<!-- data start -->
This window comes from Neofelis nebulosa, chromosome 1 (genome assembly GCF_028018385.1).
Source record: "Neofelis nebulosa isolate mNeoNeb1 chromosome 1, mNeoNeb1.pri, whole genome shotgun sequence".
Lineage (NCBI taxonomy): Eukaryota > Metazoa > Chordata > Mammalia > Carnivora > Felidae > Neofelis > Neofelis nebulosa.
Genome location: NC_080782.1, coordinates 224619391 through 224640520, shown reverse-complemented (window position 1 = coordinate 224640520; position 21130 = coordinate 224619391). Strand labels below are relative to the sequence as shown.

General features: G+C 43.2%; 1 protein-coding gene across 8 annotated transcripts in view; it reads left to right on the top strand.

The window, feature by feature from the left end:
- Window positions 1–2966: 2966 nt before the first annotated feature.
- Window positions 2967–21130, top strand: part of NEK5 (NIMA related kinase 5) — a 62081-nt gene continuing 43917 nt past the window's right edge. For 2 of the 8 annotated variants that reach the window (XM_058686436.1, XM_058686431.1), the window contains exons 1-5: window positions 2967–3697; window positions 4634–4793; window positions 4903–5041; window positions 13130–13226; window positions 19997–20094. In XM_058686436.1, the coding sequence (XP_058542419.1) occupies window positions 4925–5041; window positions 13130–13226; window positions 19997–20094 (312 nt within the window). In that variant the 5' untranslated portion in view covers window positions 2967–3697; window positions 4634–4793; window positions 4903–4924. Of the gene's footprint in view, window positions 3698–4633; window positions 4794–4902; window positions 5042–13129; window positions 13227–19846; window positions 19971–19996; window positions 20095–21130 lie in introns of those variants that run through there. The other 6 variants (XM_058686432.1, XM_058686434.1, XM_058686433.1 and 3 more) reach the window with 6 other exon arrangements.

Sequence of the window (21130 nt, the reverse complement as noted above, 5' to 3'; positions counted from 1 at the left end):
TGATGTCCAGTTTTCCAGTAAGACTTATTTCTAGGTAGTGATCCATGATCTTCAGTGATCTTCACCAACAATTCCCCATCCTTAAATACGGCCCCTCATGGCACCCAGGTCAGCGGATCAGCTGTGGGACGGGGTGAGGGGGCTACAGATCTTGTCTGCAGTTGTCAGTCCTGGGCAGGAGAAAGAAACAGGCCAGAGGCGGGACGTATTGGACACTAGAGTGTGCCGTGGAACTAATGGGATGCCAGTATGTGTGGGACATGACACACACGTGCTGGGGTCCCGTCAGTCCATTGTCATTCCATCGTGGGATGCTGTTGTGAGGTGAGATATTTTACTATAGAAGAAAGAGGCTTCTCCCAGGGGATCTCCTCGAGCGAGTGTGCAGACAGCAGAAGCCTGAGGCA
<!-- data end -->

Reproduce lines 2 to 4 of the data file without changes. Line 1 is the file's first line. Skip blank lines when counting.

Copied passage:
Source record: "Neofelis nebulosa isolate mNeoNeb1 chromosome 1, mNeoNeb1.pri, whole genome shotgun sequence".
Lineage (NCBI taxonomy): Eukaryota > Metazoa > Chordata > Mammalia > Carnivora > Felidae > Neofelis > Neofelis nebulosa.
Genome location: NC_080782.1, coordinates 224619391 through 224640520, shown reverse-complemented (window position 1 = coordinate 224640520; position 21130 = coordinate 224619391). Strand labels below are relative to the sequence as shown.